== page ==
Environmental life cycle assessment is often thought of as cradle to grave and therefore as the most complete accounting of the environmental costs and benefits of a product or service. However, as anyone who has done an environmental life cycle assessment knows, existing tools have many problems: data is difficult to assemble and life cycle studies take months of effort. A truly comprehensive analysis is prohibitive, so analysts are often forced to simply ignore many facets of life cycle impacts. But the focus on one aspect of a product or service can result in misleading indications if that aspect is benign while other aspects pollute or are otherwise unsustainable. This book summarizes the EIO-LCA method, explains its use in relation to other life cycle assessment models, and provides sample applications and extensions of the model into novel areas. A final chapter explains the free, easy-to-use software tool available on a companion website. (www.eiolca.net) The software tool provides a wealth of data, summarizing the current U.S. economy in 500 sectors with information on energy and materials use, pollution and greenhouse gas discharges, and other attributes like associated occupational deaths and injuries. The joint project of twelve faculty members and over 20 students working together over the past ten years at the Green Design Institute of Carnegie Mellon University, the EIO-LCA has been applied to a wide range of products and services. It will prove useful for research, industry, and in economics, engineering, or interdisciplinary classes in green design.Lave, L.B., E. Cobas-Flores, C.T. Hendrickson, and F.C. McMichael. 1995b ... Benchmark InputaOutput Accounts of the United States 1997. http://www.bea.gov/ bea/ARTICLES/2002/12December/1202I- OAccounts2.pdf (accessed July 2, 2004).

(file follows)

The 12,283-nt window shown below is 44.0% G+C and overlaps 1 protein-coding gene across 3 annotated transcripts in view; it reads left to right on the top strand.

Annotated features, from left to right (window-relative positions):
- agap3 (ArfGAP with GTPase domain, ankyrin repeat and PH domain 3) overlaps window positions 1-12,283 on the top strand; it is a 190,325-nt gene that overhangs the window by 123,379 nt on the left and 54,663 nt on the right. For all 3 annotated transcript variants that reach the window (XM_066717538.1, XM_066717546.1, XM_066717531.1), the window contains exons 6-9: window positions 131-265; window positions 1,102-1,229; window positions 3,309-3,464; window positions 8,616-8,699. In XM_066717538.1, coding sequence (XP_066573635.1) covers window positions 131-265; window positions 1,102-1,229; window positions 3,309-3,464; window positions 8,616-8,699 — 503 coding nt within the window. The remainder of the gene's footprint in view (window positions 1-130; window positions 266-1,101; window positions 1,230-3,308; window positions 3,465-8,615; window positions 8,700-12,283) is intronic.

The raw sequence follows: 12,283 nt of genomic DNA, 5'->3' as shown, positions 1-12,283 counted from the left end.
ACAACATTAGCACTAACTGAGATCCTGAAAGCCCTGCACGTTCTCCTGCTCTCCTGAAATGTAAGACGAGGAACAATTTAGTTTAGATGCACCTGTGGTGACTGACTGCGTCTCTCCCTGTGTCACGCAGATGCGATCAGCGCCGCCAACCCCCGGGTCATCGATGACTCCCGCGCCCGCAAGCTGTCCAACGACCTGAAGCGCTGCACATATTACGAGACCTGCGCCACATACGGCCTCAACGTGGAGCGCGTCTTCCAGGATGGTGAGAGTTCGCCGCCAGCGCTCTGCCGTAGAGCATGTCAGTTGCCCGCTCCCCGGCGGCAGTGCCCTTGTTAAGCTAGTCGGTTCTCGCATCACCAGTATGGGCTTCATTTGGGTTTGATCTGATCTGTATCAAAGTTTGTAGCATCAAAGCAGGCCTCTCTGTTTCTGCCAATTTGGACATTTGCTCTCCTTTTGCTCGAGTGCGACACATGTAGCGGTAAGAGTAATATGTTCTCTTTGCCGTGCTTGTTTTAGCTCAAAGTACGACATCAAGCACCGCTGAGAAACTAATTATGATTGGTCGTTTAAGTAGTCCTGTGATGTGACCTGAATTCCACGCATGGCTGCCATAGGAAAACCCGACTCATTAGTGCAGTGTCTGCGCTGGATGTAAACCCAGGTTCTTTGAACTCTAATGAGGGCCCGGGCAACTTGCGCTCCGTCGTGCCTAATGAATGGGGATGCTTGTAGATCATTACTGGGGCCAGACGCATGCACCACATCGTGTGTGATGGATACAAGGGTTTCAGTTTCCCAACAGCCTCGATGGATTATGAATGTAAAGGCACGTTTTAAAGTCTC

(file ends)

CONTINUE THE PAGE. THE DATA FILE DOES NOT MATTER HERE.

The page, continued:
|Title||:||Environmental Life Cycle Assessment of Goods and Services|
|Author||:||Chris T. Hendrickson, Lester B. Lave, H. Scott Matthews|
|Publisher||:||Routledge - 2010-09-30|